Tag Archives: esp

HORROR NERD OF THE MONTH — Eddie!

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I was originally going to start this piece, “Eddie McCarlo is a poor writer’s idea of a nerd if there ever was one.” Within this one character exists too many clashing ideologies, I thought. He makes fun of a girl for ‘being crazy’, he likes to get high with the sleazebag character — all while purporting to be this big sci-fi and fantasy geek. It just didn’t seem to jibe. However, the more I looked at the character and thought about his actions the more I realized: not only is he an amalgamation of different nerds but, as it turns out, I’ve known many Eddie McCarlos in my life. In a way, Eddie McCarlo is a Super Nerd. Continue reading HORROR NERD OF THE MONTH — Eddie!

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“Don’t Look Now” (1973) REVIEW

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This creepy 1973 film is more psychological thriller than flat out horror, but I’d say the film as a whole is pretty horrific and unsettling.

After the accidental drowning death of their daughter, Donald Sutherland and Julie Christie take a business trip to Italy so he can restore a church. While there, they encounter two sisters, one of whom is blind and claims to be clairvoyant (she’s totally terrifying.) The psychic sister informs the couple that their deceased daughter is trying to warn them of some impending danger. Sutherland dismisses them at first, but soon starts seeing what he believes is his little daughter — recognizable by her little red raincoat — all around Venice. Soon, they seem to be surrounded by danger, from accidents while restoring the church to reports of a serial killer prowling the streets.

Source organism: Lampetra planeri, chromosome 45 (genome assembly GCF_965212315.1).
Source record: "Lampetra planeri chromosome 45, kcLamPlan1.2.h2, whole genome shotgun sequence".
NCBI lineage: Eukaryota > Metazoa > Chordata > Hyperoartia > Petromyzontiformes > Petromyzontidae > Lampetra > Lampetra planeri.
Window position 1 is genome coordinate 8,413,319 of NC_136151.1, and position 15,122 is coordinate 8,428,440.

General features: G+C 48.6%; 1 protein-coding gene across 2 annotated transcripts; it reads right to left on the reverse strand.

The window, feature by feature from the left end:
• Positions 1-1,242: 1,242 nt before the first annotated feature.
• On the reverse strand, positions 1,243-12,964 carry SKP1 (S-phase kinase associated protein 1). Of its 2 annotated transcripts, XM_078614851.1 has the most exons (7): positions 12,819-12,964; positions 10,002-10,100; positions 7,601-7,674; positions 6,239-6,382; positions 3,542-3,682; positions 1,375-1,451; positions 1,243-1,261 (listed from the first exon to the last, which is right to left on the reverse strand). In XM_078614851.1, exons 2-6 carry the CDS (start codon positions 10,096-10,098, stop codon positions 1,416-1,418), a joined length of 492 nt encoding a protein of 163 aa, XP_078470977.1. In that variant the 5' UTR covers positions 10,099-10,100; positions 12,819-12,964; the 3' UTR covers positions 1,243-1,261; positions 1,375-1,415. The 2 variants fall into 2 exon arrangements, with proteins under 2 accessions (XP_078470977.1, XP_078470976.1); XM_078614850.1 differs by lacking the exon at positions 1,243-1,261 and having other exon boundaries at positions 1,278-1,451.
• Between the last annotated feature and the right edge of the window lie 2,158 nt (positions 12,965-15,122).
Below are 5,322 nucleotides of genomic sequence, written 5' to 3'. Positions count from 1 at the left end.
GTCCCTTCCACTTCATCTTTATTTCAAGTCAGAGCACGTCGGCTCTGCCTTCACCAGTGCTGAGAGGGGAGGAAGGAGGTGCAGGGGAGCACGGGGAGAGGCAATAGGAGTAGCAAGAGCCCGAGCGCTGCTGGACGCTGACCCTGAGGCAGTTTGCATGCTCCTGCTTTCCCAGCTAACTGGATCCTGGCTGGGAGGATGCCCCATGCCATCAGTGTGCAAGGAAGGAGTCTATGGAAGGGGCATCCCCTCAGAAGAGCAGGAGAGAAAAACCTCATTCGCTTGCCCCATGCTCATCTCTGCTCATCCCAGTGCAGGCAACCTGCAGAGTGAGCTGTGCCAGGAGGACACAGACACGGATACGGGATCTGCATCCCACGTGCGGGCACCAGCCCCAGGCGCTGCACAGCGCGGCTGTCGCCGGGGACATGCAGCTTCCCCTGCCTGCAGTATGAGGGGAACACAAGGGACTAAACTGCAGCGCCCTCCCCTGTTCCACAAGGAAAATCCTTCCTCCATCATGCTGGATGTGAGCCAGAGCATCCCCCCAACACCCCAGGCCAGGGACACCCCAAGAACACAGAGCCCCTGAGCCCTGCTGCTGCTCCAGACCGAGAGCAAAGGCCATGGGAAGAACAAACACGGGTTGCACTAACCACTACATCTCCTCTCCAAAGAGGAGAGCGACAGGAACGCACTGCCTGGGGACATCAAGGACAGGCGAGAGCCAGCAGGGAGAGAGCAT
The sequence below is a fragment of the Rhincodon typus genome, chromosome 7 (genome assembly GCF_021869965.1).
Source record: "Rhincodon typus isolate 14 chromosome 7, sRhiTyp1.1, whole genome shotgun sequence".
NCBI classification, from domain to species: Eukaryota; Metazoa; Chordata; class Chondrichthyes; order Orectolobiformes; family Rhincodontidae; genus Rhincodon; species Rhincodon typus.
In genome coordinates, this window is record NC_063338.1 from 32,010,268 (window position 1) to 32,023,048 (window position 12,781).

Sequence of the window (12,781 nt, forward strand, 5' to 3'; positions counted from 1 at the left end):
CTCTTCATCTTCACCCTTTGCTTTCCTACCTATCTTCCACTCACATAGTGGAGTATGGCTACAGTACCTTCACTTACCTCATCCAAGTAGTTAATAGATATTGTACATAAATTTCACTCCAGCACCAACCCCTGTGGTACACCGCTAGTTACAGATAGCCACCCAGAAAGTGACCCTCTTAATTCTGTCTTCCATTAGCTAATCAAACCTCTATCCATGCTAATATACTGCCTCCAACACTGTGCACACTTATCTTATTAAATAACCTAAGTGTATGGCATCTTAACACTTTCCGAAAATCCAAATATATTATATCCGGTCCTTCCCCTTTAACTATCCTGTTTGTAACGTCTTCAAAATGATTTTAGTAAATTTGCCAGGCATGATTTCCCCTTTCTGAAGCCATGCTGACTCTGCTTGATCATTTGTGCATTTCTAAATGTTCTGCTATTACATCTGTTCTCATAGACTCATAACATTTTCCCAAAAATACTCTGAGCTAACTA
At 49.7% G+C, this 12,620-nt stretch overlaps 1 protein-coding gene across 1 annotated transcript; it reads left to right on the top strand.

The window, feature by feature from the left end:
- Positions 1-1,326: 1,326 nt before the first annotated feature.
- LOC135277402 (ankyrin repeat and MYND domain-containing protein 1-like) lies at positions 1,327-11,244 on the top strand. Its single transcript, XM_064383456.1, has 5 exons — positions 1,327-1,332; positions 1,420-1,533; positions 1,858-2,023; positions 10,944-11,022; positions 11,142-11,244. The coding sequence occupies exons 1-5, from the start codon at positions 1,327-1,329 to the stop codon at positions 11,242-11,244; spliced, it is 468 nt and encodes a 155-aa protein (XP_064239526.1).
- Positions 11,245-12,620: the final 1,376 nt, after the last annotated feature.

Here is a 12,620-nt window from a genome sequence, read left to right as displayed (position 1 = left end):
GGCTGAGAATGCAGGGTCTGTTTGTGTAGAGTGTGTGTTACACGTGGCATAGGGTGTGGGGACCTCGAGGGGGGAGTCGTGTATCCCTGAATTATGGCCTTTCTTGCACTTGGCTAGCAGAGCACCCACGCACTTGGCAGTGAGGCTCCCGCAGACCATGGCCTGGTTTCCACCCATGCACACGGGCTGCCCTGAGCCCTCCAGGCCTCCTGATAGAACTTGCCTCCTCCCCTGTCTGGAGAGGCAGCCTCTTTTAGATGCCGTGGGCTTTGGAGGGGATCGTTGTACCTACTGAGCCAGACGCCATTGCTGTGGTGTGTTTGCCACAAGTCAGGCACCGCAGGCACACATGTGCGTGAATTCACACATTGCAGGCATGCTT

Christie goes back to the states after she’s informed that their son has been in an accident. Sutherland, now alone, goes in search of ‘his daughter’, and the results are truly terrifying.

Like Pet Sematary after it, this film explores the emotions that go along with losing a child and the psychological effect it has on a parent: what lengths will they go to for closure, and how much danger will they put themselves in? The answer is usually “far too much”, resulting in even more tragedy than to begin with.

Though a British production, the film has a very Italian feel — and not just because it was shot in Venice. The use of color is important in the film, and it was shot and edited very stylistically. And if ratings are your thing, this film got a “95% fresh” rating on Rotten Tomatoes. So there’s that.